According to the CDC, in America, 25% of Americans 65 years of age or older fall each year. If you experience a fall, much like a concussion, you are much more likely to experience a fall in the next 6 months. With over 2.8 million injuries due to falls treated in emergency departments every year, it is clear that this is a concern for every single one of us as we age. 5 Ways Weightlifting Can Reduce Falls for Seniors
These falls, whether you are injured or not, can impact you in other ways. It can start to deteriorate your quality of life. First, the fear of falling starts to limit your engagement in social activities and day to day duties. Then it can start to hinder your confidence in doing basic things outside or in your living quarters.
With reduced activity comes greater physical decline, isolation, and a potential to worsen a slew of other health issues.
So what are you to do?
Maintain and improve functional independence at all costs.
There are habits, lifestyle changes, preventative and proactive measures that everyone could be taking. Although this applies to all ages, it becomes even more important the older you get.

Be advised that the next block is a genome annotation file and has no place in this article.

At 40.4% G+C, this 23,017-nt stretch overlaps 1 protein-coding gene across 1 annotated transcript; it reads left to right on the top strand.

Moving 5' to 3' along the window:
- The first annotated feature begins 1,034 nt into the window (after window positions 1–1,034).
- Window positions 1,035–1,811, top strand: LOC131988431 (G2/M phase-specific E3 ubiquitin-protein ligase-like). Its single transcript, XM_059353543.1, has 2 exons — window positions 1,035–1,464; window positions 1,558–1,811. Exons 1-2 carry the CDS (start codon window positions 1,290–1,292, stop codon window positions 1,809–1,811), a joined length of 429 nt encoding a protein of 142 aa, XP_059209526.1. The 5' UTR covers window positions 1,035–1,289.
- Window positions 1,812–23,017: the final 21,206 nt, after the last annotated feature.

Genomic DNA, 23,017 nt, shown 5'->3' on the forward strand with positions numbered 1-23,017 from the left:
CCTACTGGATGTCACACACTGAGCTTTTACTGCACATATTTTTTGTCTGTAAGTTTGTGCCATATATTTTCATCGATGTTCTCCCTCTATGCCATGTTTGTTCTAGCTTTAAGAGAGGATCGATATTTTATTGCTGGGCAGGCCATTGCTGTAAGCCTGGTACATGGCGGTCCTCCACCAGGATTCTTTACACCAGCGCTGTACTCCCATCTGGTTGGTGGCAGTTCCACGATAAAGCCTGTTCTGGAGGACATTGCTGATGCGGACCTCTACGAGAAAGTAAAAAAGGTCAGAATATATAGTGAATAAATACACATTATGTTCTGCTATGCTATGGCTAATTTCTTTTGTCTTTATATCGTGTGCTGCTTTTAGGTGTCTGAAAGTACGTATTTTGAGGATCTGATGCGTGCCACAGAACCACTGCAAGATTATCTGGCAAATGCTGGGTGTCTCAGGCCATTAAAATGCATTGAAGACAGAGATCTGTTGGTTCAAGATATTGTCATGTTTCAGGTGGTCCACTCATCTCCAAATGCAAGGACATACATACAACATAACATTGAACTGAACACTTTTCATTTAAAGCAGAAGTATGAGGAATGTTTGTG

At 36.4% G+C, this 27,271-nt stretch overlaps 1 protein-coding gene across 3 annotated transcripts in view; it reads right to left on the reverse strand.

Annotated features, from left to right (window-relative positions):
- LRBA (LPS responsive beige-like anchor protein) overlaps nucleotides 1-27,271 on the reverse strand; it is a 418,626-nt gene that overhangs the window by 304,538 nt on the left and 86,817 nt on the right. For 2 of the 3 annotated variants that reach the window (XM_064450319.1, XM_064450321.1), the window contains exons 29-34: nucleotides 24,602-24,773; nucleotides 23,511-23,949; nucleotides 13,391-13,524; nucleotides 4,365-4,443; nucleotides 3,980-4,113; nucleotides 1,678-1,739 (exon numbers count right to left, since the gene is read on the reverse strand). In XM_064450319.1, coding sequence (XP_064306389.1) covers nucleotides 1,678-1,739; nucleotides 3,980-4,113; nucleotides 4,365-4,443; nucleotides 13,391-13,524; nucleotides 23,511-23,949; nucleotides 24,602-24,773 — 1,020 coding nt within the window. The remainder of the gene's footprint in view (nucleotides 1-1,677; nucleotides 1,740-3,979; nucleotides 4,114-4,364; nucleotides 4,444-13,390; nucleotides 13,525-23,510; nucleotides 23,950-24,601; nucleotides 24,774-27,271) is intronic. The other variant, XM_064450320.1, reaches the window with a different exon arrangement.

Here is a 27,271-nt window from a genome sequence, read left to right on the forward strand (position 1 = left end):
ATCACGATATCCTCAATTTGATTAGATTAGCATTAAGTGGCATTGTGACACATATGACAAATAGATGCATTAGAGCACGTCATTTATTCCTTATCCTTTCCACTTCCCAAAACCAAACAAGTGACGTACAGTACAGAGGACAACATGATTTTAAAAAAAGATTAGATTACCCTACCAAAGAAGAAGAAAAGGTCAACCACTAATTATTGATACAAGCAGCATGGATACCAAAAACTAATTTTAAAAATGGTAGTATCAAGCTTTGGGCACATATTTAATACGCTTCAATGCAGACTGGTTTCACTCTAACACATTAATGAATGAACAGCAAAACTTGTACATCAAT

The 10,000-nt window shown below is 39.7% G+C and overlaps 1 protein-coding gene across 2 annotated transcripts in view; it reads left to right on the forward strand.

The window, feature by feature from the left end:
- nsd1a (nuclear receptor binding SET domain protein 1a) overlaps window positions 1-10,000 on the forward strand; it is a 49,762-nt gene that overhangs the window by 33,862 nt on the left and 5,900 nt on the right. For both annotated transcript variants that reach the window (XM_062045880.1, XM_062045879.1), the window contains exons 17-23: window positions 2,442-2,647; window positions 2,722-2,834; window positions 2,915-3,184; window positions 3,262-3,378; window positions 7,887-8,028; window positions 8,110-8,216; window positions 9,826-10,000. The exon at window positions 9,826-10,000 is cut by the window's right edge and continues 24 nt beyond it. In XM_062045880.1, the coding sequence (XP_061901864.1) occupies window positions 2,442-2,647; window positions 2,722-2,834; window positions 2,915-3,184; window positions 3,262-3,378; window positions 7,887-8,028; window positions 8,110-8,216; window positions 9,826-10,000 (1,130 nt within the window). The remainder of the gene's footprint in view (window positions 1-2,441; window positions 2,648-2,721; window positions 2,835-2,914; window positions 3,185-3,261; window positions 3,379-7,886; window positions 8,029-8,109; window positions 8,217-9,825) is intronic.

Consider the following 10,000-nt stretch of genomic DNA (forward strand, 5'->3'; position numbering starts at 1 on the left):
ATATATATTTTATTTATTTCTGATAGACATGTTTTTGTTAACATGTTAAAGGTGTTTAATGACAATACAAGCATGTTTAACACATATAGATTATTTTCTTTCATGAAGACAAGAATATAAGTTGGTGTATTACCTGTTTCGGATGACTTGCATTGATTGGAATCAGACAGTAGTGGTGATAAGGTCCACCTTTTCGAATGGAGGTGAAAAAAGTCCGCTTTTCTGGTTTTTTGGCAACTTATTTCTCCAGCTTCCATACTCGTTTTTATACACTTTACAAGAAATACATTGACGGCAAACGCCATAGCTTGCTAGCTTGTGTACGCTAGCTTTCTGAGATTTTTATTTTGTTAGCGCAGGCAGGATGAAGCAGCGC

Weightlifting is one activity that is invaluable. It improves your health, helps reduce fall risk factors, and improve functional independence. Often, lifting is not something that many people believe is a good fit for older adults and seniors. This is a common misconception even though countless studies have proven otherwise. It is not only safe but it is also effective.
Weightlifting helps by improving 5 specific aspects allowing seniors to keep living their best life.
The characteristic of “balance” consists of two different types. The first is static balancing, the ability to maintain balance while not moving. The second is dynamic balancing, the ability to maintain one’s position while on the go. Both of these aspects of balance are important to be safe when doing everyday activities with confidence.
Weightlifting is able to make improvements in both the static and dynamic balance. Allowing you to move with greater ease and confidence.
Neuromuscular functioning and proprioception play a key role in functional independence. These two fancy terms are what allows your body to move in a coordinated fashion. Also they are responsible for your brain to know exactly where your limbs are and the effort being exerted throughout your body.